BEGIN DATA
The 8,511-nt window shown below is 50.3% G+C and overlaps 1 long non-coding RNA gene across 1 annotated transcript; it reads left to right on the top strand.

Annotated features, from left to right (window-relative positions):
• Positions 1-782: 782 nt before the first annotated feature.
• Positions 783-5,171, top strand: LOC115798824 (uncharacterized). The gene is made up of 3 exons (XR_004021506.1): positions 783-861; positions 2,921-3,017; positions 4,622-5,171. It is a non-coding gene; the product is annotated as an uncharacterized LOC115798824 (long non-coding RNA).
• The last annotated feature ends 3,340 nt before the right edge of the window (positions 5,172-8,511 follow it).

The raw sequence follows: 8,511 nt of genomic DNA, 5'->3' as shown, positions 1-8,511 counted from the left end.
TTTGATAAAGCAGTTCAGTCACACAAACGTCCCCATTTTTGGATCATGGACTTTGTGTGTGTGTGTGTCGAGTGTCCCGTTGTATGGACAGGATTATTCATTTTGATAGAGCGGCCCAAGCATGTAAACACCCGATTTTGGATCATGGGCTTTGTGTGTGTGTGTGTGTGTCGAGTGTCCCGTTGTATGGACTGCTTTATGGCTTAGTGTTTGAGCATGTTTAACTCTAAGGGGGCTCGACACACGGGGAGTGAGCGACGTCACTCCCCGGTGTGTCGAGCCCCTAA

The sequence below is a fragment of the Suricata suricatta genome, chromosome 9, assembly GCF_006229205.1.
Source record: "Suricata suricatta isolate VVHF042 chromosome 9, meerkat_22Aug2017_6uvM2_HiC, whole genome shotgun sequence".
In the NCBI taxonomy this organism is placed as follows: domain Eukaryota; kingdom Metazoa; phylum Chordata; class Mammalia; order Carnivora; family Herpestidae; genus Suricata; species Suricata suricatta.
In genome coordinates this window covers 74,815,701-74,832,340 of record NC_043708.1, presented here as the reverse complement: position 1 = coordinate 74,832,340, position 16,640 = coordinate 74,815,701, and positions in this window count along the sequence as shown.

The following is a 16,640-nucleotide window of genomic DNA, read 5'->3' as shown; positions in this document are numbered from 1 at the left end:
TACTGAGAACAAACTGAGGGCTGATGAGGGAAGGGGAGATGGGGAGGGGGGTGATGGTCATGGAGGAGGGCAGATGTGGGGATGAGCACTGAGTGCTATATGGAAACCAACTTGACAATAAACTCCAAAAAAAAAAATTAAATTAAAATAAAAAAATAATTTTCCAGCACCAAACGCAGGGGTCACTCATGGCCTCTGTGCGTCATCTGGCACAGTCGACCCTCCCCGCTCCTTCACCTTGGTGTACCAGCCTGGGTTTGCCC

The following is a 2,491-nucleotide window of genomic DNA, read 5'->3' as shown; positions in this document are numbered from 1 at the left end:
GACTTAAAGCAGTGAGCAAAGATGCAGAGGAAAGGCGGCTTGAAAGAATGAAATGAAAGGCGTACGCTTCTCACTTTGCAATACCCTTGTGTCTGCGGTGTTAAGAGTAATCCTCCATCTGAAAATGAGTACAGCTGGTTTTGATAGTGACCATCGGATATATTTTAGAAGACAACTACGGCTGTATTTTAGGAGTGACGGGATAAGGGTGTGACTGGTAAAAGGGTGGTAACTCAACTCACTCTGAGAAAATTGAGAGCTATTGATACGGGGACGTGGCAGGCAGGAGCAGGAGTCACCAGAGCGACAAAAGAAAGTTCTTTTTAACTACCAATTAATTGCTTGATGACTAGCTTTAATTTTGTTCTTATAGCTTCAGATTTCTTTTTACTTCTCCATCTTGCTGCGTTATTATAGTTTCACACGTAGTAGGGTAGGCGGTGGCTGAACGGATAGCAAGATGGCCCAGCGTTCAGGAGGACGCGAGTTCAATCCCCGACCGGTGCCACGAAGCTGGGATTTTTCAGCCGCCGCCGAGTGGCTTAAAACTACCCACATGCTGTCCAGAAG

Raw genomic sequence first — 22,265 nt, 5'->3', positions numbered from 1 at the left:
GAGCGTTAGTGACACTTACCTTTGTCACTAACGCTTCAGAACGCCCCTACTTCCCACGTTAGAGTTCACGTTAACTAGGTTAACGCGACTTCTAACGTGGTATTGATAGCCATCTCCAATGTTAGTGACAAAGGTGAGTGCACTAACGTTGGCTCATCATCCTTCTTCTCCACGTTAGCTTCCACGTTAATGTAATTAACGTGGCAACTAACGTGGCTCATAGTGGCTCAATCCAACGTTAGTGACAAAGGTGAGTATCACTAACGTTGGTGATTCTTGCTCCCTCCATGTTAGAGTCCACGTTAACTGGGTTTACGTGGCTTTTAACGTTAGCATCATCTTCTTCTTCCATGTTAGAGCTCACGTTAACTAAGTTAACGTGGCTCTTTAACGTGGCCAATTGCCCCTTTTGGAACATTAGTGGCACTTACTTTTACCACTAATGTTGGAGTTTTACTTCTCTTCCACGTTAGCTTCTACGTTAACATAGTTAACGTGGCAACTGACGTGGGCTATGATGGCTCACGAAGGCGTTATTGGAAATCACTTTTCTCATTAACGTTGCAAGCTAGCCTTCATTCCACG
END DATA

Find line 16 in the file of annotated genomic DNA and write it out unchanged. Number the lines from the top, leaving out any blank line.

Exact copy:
Raw genomic sequence first — 22,265 nt, 5'->3', positions numbered from 1 at the left: